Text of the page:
October 2005: CD-R

1975: Disco Tex and His Sex-O-Lettes, "Get Dancin'"
1976: Stevie Wonder, "I Wish"
1977: Blondie, "(I'm Always Touched By Your) Presence, Dear"
1978: Patti Smith, "Because The Night"
1980: David Bowie, "Fashion"
1982: Indeep, "Last Night A DJ Saved My Life"
1985: The B-52's, "Summer of Love"
1986: They Might Be Giants, "She's An Angel"
1988: Morrissey, "Suedehead"
1989: The Mekons, "Learning To Live On Your Own"
1991: Kirsty MacColl, "Walking Down Madison"
1993: The Magnetic Fields, "Strange Powers"
1994: Ani DiFranco, "Hell Yeah"
1996: Amy Rigby, "20 Questions"
1998: Emm Gryner, "Summerlong"
1999: Super Furry Animals, "Northern Lites"
2000: The Dandy Warhols, "Bohemian Like You"
2002: Ivy, "Kite"
2003: The Weakerthans, "The Reasons"
2004: Ted Leo and the Pharmacists, "Me and Mia"
2005: The New Pornographers, "The Bleeding Heart Show"

I turned thirty earlier this year. No, I didn't have the requisite pre-midlife crisis, bemoaning my lost twenties or obsessing over missed opportunities and all the things I hadn't accomplished; a decade ago, I couldn't even imagine myself at 30. All year long, I've been working on a project I started (and originally aborted) two years ago where I reminisced, year by year, what presence music had in my life, and how my tastes had evolved and changed.

Naturally, a lot of my old friends are also hitting the big 3-0 this year, mostly people I knew in high school or college. Every year, I make a mix CD for one particular friend's birthday, which is on November 1. Months ago, knowing her 30th was around the corner, I came up with the idea of crafting a chronological mix that would include one song for each year of her life, from 1975 to the present. Unfortunately, it's awfully hard to fit thirty-one songs on an 80-minute CD-R (and I'm not about to go back to making mix tapes, 120 minutes or not). For awhile, I toyed with the idea of stretching the project across two discs, but that would lack cohesion and purpose--the idea was to pop in one disc and get a clear sense of how music has evolved and changed over three decades.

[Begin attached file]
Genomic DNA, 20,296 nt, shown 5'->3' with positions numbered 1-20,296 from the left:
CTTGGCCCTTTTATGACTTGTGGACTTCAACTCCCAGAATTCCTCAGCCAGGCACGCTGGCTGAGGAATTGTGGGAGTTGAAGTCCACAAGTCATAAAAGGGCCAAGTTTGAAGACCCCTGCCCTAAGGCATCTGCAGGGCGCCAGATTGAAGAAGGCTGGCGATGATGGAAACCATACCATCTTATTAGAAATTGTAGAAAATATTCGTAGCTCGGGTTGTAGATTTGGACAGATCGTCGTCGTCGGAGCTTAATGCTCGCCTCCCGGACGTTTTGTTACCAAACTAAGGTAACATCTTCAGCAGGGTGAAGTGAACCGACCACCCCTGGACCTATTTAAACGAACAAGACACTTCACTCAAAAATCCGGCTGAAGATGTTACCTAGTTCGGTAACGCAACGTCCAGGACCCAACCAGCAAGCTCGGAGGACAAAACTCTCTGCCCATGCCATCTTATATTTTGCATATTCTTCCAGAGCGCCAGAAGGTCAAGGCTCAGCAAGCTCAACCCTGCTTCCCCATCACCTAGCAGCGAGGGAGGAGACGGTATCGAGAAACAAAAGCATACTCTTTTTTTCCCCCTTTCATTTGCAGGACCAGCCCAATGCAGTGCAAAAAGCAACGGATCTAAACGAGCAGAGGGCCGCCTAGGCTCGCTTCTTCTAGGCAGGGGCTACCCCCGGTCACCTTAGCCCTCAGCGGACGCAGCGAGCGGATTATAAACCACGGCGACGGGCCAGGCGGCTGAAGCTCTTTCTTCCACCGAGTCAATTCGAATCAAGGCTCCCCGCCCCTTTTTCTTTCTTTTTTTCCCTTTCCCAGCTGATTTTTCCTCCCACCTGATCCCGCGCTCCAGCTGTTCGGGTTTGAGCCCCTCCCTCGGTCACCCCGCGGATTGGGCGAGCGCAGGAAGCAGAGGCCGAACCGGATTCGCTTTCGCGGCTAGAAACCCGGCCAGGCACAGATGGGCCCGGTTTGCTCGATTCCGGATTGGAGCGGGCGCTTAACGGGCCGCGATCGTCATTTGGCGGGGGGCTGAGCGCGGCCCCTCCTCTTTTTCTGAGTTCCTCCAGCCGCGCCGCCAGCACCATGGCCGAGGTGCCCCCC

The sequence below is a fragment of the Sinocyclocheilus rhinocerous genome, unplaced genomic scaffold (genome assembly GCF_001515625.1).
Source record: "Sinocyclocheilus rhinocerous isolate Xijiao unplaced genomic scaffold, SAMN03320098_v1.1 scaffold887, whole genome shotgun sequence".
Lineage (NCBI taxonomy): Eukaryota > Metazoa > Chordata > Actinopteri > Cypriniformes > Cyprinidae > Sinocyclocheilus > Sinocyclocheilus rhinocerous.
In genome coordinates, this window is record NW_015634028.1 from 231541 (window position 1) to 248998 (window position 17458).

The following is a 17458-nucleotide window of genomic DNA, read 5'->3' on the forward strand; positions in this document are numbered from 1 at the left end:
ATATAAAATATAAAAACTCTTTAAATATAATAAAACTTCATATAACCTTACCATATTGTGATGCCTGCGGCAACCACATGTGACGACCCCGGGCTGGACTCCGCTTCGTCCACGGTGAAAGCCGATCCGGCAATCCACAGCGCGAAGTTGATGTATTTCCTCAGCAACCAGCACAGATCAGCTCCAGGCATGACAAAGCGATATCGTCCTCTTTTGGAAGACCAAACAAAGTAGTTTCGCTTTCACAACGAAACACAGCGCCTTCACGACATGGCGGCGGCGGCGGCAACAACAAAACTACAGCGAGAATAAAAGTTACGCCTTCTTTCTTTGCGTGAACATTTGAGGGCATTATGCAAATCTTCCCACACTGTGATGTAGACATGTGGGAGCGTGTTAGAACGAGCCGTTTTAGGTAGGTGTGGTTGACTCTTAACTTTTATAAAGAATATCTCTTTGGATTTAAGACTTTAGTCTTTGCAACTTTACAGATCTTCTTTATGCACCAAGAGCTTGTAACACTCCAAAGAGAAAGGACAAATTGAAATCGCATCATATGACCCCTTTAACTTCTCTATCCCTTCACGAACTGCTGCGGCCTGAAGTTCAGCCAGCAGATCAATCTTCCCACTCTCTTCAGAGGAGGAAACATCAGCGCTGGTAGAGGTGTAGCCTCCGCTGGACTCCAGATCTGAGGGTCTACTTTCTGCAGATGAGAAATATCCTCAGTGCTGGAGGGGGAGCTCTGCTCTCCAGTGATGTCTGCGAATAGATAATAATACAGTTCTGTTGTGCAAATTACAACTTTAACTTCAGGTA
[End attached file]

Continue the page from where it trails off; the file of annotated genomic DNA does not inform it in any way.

So, I had to leave out a few years, rather arbitrarily. I originally tried not to skip more than one year in sequence, but damn if I just couldn't find anything I was satisfied with from '83 or '84. The selections here weren't necessarily meant to represent what most music sounded like in a specific year. You could argue that the oddly hip-hop flavored (but by today's standards, relatively tame) "Walking Down Madison" could've only come out in '91, or that "Fashion" practically screams 1980, right down to its very last "beep, beep". However, "Northern Lites" didn't kick off a huge tropicalia revival in '99; nor should "20 Questions" suggest that feminist rockabilly was all the rage in '96.

If anything, the selections feel less representative of their time as the disc goes on and the years fly by. "Get Dancin'", of course, is arguably the most dated track here (although I cheated--it actually came out in 1974, but it made the US top ten in 1975, and it works so well as an opener) and even the most casual listener knows who Blondie and Bowie are. By the late '80s/early '90s (or, when my friend and I were teenagers), there's a noticeable shift towards semipopular and cult artists like The Mekons and The Magnetic Fields (bands, by the way, that I had not heard of at that time). Once I reach the late '90s, there's no attempt whatsoever on my part to include songs that were genuinely popular (though "Bohemian Like You" was huge in Europe after its inclusion in a cell phone ad).

Do the better-known songs from my youth translate as nostalgia for those formative years, while the later, more obscure songs figure in as wish-fulfillment for what I thought should've been popular then? Probably, but it's more like a happy accident--as with every mix I make for a friend, I pick songs I think that person might like. I will say that "The Bleeding Heart Show" is my favorite track of 2005 so far: like many songs I love, its momentum gradually builds until it practically, surprisingly erupts into an euphoric, transcendent outcome (in this case, it's a tremendous "hey la, hey la" chorus). I'm not sure it's a significant advance on "Get Dancin'"; if anything, this mix hopefully suggests that every year produces good music--or at the very least, one memorable song.